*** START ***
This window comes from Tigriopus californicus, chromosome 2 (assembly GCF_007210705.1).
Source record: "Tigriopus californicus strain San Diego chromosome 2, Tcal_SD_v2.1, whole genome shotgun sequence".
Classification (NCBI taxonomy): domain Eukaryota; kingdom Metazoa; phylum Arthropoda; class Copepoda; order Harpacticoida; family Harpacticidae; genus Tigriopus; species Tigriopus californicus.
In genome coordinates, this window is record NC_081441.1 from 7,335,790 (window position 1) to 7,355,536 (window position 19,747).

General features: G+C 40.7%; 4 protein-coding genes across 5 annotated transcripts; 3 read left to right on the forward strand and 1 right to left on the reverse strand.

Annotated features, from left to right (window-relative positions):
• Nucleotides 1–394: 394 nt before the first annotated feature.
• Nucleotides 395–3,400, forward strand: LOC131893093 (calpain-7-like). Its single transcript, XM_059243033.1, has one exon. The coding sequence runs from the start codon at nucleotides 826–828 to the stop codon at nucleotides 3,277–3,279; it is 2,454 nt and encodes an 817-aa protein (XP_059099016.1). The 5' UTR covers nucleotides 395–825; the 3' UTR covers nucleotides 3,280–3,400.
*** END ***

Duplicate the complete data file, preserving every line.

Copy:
This window comes from Tigriopus californicus, chromosome 2 (assembly GCF_007210705.1).
Source record: "Tigriopus californicus strain San Diego chromosome 2, Tcal_SD_v2.1, whole genome shotgun sequence".
Classification (NCBI taxonomy): domain Eukaryota; kingdom Metazoa; phylum Arthropoda; class Copepoda; order Harpacticoida; family Harpacticidae; genus Tigriopus; species Tigriopus californicus.
In genome coordinates, this window is record NC_081441.1 from 7,335,790 (window position 1) to 7,355,536 (window position 19,747).

General features: G+C 40.7%; 4 protein-coding genes across 5 annotated transcripts; 3 read left to right on the forward strand and 1 right to left on the reverse strand.

Annotated features, from left to right (window-relative positions):
• Nucleotides 1–394: 394 nt before the first annotated feature.
• Nucleotides 395–3,400, forward strand: LOC131893093 (calpain-7-like). Its single transcript, XM_059243033.1, has one exon. The coding sequence runs from the start codon at nucleotides 826–828 to the stop codon at nucleotides 3,277–3,279; it is 2,454 nt and encodes an 817-aa protein (XP_059099016.1). The 5' UTR covers nucleotides 395–825; the 3' UTR covers nucleotides 3,280–3,400.